Estimation of maximum seasonal tropical cyclone damage in the Atlantic using climate models

Lavender, Sally L. ORCID: https://orcid.org/0000-0003-4785-1569 and Walsh, Kevin J. E. and Utembe, Steven and Caron, Louis‑Philippe and Guishard, Mark (2021) Estimation of maximum seasonal tropical cyclone damage in the Atlantic using climate models. Natural Hazards. pp. 1-14. ISSN 0921-030X


Abstract

There are several different estimates of the observed cyclone damage potential of tropical cyclones based on observations of size, intensity and track. For the analysis of climate model data, previous work identified an index, the cyclone damage potential climate index (CDPClimate), based on relative sea surface temperature (SST) and tropical cyclone steering flow to estimate the damage potential in climate models. Using millennia-long climate models, CDPClimate is estimated for the North Atlantic basin and compared against values from reanalyses and the observed damage potential. The peak in SSTs in the cyclone main development region with respect to the tropical mean SSTs is smaller in these models than reanalyses, resulting in smaller variations in CDPClimate. Although the year 1995 had the highest observed cyclone damage potential, the year 2010 is a maximum for CDPClimate in the reanalysis data. The models exceed this 2010 value in less than 1% of model years. Using a model with 100 ensemble members, the variability in CDPClimate is examined further. The interannual variability of the ensemble mean results has a very high correlation (R = 0.95) with reanalyses. The high decadal variability is evident and interannual variability is found to have increased during the 30 years after 1981 relative to those prior. The 2010 ensemble mean value is exceeded in other years by individual ensemble members 1.1% of the time. The results from this study suggest that although it is possible to exceed the observed CDP, this is rare in the current climate. However, this study does not consider changes as we move to future climates.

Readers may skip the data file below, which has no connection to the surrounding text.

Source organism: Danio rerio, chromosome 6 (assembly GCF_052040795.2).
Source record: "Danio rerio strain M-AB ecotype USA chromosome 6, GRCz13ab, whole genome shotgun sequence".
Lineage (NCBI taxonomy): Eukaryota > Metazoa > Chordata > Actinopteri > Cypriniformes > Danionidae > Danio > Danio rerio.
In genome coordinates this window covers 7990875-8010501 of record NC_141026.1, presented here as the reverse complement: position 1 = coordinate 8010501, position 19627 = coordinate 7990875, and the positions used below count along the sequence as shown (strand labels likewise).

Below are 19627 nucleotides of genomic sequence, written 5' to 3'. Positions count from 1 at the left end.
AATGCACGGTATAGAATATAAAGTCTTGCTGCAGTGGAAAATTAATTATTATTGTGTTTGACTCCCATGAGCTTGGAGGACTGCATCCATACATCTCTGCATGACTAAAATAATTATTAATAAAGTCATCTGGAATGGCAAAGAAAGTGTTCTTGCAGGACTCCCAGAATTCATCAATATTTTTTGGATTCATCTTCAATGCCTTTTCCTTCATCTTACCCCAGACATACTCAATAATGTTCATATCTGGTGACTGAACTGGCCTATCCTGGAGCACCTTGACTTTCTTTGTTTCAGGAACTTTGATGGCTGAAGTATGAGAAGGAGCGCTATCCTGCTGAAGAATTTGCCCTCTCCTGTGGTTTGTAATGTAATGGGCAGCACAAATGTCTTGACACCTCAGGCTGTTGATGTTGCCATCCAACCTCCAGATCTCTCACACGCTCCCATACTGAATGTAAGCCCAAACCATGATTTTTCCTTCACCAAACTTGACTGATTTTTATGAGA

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Item Type: Article (Commonwealth Reporting Category C)
Refereed: Yes
Item Status: Live Archive
Faculty/School / Institute/Centre: Current - Institute for Life Sciences and the Environment - Centre for Applied Climate Sciences (1 Aug 2018 -)
Faculty/School / Institute/Centre: Current - Institute for Life Sciences and the Environment - Centre for Applied Climate Sciences (1 Aug 2018 -)
Date Deposited: 15 Dec 2021 03:07
Last Modified: 15 Dec 2021 03:37
Uncontrolled Keywords: Climate models; Damage potential; North Atlantic; Tropical cyclones
Fields of Research (2008): 04 Earth Sciences > 0401 Atmospheric Sciences > 040107 Meteorology
04 Earth Sciences > 0406 Physical Geography and Environmental Geoscience > 040604 Natural Hazards
Fields of Research (2020): 37 EARTH SCIENCES > 3701 Atmospheric sciences > 370101 Adverse weather events
37 EARTH SCIENCES > 3701 Atmospheric sciences > 370108 Meteorology
Socio-Economic Objectives (2008): D Environment > 96 Environment > 9610 Natural Hazards > 961002 Natural Hazards in Coastal and Estuarine Environments
Socio-Economic Objectives (2020): 19 ENVIRONMENTAL POLICY, CLIMATE CHANGE AND NATURAL HAZARDS > 1904 Natural hazards > 190405 Meteorological hazards (e.g. cyclones and storms)
Identification Number or DOI: https://doi.org/10.1007/s11069-021-04977-2
URI: http://eprints.usq.edu.au/id/eprint/44658

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